Paring Uncle Sam's biggest cost

The defense budget may be big, but it runs a poor second to the real giant in US government spending, payments to individuals.

Virtually every American receives some form of payment from Uncle Sam sooner or later. The child who buys discounted milk in the school cafeteria, the disabled veteran, the student who goes to college on a low-cost loan, and the millions of retirees who draw social security checks are all part of the federal benefits system.

Such payments, called ''entitlements'' because recipients are entitled to them if they meet legal criteria, make up almost half the money the US government spends. The figure proposed for 1983 is $360 billion.

With so much money, entitlements would appear to be a logical target for those who want to chop the government budget. But that's not necessarily so. The biggest element of these programs is social security, the most politically sensitive operation in the federal government.

President Reagan, burned once while trying to tackle this hot issue, has promised not to touch social security until after a commission reports on the issue, safely after the November elections.

However, as budget deficits climb toward $100 billion, some voices are now calling for a change, especially in automatic cost-of-living raises in pensions, which cost almost $20 billion a year. In recent years social security benefits have gone up faster than wages, faster even than the cost of living for retirees.

Alice M. Rivlin, director of the Congressional Budget Office, told a congressional panel this week that ''retirement benefits have maintained their purchasing power, while wages of the working population have fallen in real terms'' because of a cost-of-living adjustment formula that overstates inflation.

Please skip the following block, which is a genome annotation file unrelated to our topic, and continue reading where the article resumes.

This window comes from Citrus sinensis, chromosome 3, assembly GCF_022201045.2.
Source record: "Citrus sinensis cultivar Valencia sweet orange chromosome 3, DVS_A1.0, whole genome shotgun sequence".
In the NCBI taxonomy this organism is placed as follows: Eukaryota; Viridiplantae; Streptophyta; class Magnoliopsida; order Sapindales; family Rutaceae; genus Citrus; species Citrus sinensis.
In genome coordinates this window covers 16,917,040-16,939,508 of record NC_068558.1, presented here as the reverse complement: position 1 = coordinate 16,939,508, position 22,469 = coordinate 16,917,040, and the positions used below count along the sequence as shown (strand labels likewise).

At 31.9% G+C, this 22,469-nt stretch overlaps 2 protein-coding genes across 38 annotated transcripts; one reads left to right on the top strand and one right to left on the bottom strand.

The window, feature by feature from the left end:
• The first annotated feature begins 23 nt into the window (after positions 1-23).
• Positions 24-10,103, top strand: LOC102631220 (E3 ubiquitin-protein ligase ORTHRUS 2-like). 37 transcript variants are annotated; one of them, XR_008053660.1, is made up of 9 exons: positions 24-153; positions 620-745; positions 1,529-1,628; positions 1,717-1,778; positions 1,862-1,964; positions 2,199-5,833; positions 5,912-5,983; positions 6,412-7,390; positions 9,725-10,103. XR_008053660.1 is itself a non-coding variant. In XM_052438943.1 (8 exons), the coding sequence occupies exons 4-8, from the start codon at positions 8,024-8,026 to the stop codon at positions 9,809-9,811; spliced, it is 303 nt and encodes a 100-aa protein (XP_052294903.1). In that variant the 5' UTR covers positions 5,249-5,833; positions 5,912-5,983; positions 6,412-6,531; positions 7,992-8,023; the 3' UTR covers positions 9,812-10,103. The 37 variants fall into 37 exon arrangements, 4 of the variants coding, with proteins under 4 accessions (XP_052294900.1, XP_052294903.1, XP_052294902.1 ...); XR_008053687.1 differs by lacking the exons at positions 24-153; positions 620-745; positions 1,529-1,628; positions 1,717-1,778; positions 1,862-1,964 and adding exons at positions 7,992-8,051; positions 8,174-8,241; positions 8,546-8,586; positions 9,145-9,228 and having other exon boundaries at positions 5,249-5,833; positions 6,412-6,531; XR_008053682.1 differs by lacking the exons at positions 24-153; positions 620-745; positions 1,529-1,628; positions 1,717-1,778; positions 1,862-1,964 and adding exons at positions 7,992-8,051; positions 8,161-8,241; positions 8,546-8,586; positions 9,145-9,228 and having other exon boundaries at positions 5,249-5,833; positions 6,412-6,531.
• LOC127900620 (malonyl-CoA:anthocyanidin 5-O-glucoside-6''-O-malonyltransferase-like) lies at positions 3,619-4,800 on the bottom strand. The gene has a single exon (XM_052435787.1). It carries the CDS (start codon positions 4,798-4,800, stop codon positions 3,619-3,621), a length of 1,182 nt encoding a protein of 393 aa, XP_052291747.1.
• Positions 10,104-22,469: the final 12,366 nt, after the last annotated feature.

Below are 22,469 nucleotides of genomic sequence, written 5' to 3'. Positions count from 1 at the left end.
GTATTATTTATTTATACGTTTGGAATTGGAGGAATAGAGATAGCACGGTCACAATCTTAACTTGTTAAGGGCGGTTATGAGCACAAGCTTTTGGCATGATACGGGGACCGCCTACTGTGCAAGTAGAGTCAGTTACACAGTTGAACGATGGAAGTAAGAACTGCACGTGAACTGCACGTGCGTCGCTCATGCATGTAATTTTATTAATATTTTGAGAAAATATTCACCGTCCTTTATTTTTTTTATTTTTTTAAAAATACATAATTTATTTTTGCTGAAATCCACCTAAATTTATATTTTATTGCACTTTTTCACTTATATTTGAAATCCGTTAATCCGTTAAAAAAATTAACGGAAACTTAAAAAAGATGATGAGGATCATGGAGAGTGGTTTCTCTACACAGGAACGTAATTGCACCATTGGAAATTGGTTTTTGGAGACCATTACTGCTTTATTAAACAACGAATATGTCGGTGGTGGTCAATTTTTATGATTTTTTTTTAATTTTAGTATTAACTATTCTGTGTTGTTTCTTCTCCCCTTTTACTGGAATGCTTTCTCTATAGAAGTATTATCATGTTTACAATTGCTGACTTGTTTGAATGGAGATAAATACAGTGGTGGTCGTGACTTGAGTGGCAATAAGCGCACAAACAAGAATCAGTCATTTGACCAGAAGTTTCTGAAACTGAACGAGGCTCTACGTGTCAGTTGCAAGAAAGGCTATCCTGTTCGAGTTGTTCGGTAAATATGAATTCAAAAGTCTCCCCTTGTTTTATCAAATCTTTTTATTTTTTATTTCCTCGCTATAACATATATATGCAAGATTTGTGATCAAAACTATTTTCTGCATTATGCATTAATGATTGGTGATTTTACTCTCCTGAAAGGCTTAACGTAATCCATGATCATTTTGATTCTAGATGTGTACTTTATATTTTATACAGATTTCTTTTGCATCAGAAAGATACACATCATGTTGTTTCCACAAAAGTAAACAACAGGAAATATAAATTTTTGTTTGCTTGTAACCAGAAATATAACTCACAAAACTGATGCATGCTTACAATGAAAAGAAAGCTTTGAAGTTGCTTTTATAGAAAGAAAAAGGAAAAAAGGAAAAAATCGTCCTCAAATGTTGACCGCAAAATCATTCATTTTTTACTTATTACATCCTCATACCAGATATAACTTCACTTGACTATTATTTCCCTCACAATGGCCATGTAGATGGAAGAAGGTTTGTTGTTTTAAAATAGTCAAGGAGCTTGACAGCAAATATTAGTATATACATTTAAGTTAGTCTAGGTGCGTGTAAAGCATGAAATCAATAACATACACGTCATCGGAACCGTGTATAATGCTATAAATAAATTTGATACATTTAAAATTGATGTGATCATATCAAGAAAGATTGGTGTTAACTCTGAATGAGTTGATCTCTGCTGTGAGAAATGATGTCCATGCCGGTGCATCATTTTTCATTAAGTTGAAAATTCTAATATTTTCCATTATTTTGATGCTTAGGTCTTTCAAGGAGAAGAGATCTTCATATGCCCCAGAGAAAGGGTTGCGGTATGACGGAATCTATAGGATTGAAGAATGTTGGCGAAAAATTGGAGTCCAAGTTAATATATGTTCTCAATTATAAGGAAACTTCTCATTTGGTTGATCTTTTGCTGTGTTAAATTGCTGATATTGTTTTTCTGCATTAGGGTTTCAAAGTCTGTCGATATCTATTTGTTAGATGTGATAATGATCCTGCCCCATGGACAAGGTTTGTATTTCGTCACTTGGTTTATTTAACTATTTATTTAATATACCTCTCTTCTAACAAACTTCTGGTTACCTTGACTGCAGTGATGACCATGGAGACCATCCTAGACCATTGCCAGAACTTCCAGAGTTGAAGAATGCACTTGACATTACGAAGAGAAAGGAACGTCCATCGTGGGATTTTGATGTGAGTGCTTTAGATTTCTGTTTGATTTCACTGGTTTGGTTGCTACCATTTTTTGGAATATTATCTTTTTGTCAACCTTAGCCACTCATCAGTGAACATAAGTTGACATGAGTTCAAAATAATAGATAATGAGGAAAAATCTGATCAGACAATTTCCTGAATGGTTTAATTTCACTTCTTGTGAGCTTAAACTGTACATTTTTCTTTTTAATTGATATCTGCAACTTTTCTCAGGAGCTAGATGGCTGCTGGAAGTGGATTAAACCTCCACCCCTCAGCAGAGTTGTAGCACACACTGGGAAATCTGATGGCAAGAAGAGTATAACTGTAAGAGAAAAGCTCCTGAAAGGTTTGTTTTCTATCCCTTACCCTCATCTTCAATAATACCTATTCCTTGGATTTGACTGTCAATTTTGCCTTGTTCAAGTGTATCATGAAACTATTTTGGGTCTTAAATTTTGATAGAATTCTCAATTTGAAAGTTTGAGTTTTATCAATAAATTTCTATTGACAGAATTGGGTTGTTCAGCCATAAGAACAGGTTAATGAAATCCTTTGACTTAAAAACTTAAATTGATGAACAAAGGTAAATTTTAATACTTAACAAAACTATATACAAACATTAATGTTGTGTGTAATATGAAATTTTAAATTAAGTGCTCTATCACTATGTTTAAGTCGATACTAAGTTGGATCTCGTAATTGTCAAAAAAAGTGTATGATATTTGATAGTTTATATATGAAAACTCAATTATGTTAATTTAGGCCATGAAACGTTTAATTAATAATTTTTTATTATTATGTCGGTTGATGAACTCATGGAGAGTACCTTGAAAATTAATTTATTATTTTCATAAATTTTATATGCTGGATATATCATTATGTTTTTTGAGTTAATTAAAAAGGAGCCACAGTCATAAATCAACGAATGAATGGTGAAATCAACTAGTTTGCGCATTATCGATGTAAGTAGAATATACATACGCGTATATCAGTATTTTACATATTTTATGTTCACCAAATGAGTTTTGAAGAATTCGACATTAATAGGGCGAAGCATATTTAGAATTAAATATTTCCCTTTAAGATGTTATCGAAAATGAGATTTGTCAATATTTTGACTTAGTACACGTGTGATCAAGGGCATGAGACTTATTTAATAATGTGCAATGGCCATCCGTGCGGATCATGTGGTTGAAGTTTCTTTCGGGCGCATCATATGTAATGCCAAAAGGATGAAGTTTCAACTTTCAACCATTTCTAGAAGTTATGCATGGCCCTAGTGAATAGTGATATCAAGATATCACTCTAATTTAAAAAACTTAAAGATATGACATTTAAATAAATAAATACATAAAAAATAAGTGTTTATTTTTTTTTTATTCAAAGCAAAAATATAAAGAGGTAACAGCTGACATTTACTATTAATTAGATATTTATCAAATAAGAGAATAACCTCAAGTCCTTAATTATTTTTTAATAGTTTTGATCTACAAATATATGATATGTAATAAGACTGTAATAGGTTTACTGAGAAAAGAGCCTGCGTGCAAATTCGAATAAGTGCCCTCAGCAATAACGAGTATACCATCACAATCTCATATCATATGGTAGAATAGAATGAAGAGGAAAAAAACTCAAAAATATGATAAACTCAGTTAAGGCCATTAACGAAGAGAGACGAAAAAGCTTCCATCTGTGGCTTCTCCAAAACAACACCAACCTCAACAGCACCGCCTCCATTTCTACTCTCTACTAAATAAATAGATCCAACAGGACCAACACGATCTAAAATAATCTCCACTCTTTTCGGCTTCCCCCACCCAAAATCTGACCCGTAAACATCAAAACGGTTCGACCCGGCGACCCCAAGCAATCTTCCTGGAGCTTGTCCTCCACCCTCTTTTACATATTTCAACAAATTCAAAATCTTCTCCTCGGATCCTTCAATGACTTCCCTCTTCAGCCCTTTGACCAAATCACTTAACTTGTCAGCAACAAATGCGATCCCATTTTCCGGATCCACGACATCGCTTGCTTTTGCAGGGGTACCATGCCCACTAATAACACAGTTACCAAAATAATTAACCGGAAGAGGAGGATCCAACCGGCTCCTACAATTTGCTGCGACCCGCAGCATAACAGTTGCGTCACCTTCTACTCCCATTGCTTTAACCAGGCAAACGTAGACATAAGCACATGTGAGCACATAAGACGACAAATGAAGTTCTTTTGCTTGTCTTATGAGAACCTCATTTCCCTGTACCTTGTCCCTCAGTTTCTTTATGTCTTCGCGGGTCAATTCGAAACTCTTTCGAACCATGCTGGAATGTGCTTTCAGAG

She proposed reducing the annual increases by one third for all federal pension programs, saving the government $6 billion next year and $28 billion per year by 1987. Such savings would cost each beneficiary only a few dollars a week , said Dr. Rivlin. She reasoned that because social security has so many recipients, including many who have relatively high incomes, the sacrifice would be felt less keenly than in smaller entitlement programs aimed at the poor.

The Reagan administration has taken the opposite approach to cutting entitlements. It has proposed $12.8 billion in reductions, more than half from low-income programs such as food stamps, child nutrition, welfare, and medicaid, which comprise only 18 percent of entitlement costs.

Says conservative economist Mickey D. Levy, an expert in social security: ''Basically, if you look at what Reagan did last year and what he did this year, he's cutting Aid to Families with Dependent Chilren, food stamps, and so on, whereas he's not touching transfer payments available to all levels of income (social security).''

Economists, both conservative and liberal, have called for reining in social security. ''I strongly believe that a lot of recipients, especially in social security, are receiving transfers that are much higher than they need relative to what they put in,'' says Levy.